And listen, adding aging players via free agency isn’t the ideal way to build a contender. Everyone understands that. But the beauty of what Nashville has done, even going back to a year ago when they signed UFAs Ryan O’Reilly, Gustav Nyquist and Luke Schenn, is that by adding UFAs, even if in their 30s, they haven’t given up any assets. Just cap space.

It will also allow their pipeline of prospects to marinate properly and not get rushed.

“It’s really important,” Trotz said of not having to give up assets in order to upgrade his roster. “We have prospects coming, I mean, legitimate prospects.

“We have two first-round picks next year — which we can either take the picks or use them to get better players. We’ve got two seconds and two thirds next year in a very good draft.”

Point being: While there are no guarantees in the NHL, the Predators have found a way to seriously upgrade a playoff team without deviating from the long-term vision.

That is difficult to do.

And, yes, adding players in their 30s is always a risk, but we can be so data-driven these days that we forget the most important thing: You’re not just investing in players in the NHL; you’re investing in people. And these players aren’t just anybody.

Just like O’Reilly, Schenn and Nyquist a year ago, Stamkos, Marchessault and Skjei are high-character people. And that matters to Trotz and what he is trying to do as far as the culture piece of team-building.

“Absolutely,” Trotz said without hesitation. “I always keep that in mind, especially when you’re dealing with older players — you want the high-character people and the people that are all-in and that are committed to winning.

“And these guys are.”

A new NHL schedule

I tweeted this out before the free-agent market opened Monday, and not surprisingly, it got a fair amount of reaction.

My understanding is that the NHL and NHL Players’ Association have had very preliminary discussions on making significant changes to the NHL schedule and calendar — something that wouldn’t probably go into effect until the next CBA in two years’ time at the earliest.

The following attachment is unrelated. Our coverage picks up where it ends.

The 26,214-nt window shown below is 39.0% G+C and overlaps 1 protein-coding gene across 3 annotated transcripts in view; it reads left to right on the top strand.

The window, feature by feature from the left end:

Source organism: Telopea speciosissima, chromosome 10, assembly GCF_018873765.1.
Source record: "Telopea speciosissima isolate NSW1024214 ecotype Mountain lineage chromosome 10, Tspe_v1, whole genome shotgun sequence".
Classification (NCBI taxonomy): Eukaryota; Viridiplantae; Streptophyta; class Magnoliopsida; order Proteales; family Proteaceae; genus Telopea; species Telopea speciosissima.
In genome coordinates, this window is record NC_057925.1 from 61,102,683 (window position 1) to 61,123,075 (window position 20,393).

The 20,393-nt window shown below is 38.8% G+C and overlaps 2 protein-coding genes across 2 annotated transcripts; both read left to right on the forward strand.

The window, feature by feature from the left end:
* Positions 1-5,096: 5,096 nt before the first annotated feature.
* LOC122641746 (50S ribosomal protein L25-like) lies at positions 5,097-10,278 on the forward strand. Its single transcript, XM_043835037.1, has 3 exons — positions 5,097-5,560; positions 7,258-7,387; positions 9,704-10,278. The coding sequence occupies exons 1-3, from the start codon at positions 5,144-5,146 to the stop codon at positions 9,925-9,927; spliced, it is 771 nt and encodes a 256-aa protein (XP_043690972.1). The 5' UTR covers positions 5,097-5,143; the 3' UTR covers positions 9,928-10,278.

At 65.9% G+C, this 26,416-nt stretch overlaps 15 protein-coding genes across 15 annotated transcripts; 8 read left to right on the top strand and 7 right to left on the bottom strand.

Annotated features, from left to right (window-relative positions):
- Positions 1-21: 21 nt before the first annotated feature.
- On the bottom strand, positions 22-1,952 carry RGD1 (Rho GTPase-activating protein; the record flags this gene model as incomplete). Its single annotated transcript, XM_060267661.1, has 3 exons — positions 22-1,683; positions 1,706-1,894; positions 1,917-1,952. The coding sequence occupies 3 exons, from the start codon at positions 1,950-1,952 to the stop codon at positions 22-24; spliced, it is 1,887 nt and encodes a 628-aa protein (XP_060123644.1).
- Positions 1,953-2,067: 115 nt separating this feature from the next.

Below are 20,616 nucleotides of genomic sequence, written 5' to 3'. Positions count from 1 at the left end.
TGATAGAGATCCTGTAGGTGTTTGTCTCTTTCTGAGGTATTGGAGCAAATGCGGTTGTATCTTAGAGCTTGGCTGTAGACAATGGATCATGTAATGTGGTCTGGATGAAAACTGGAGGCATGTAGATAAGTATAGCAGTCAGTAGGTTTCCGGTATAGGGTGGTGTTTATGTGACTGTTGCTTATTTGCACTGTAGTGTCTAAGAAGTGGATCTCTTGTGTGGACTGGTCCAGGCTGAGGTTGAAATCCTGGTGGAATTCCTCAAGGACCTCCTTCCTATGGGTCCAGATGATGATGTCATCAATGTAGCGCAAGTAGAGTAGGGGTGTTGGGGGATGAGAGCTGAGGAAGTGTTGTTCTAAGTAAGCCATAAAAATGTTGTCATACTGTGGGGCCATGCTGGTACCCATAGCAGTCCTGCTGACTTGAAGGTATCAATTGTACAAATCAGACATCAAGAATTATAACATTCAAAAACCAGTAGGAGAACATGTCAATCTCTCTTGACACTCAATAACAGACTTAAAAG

What’s being discussed:

• Beginning the regular season in early October (as early as Oct. 1) and handing out the Stanley Cup earlier in June.

• Cutting the preseason down to four games per team.

• Going to an 84-game regular season.

I get that some people won’t like adding two regular-season games, but overall, what’s not to like in minimizing the useless preseason and getting going earlier in the fall and wrapping things up earlier in June?

They won’t complain publicly, but it’s been brutal for both the Florida Panthers and Edmonton Oilers dealing with their offseason work with so little time after the Cup Final went seven games and ended on June 24, just four days before the first round of the draft in Las Vegas and less than a week before the free-agent market opened.

I mean, is there a better example than Florida GM Bill Zito trying to soak in the team’s parade Sunday in South Florida — a moment he had worked his whole life for — and hours later ramming through an eight-year extension for 57-goal man Sam Reinhart just before midnight (the deadline to get an eight-year deal done)?

So yes, the calendar needs fixing. What the league is discussing with the NHLPA is long overdue. That doesn’t mean it’ll happen. It’s still very preliminary in nature. And as I’ve said before, there are some southern U.S. teams who want the season delayed as long as possible. They try to minimize their home schedules in October.

In a story I wrote in April about how I would re-do the NHL calendar, Dallas Stars governor Jim Lites confirmed that years ago he stood up in a Board of Governors meeting and suggested the NHL delay the start of the regular season until November.

“Yes, several times,” the Stars chairman told me at the time. “It’s less of a problem now, quite frankly, because of the popularity of our sport now in non-traditional markets. But when we came down here in the ‘90s, we were fighting Friday night high school football, Saturday college football, Sunday NFL football.

“You were always up against it. When we were starting the season the first week in October, we were up against that.”

Plus playoff baseball. And those were concerns for many markets — not just Dallas, Lites said.

“That’s what it was really about,” Lites said of his lobbying years ago to delay the NHL season. “And you know, we’ve pushed it back. Gary (Bettman) has recognized it over time and pushed it back a little bit.”

And that is partly why we are left now with a mid-October start to the season and a lighter October schedule overall.

But it stinks. The season ends too late.

The fact that the league is having this discussion is an admission that awarding the Cup on June 24 is far from ideal. The start of the official offseason in June needs to breathe a little more. It needs better spacing between the end of the Cup Final, the draft and the opening of free agency.

So I for one hope the change happens. It’s not awarding the Cup by May 31 (we can only dream!), but it’s something. Fingers crossed.

And with that, I wish you all a fabulous summer. I’m cottage-bound. Catch you sometime in September!

(Photo of Steven Stamkos: Mike Carlson / Getty Images)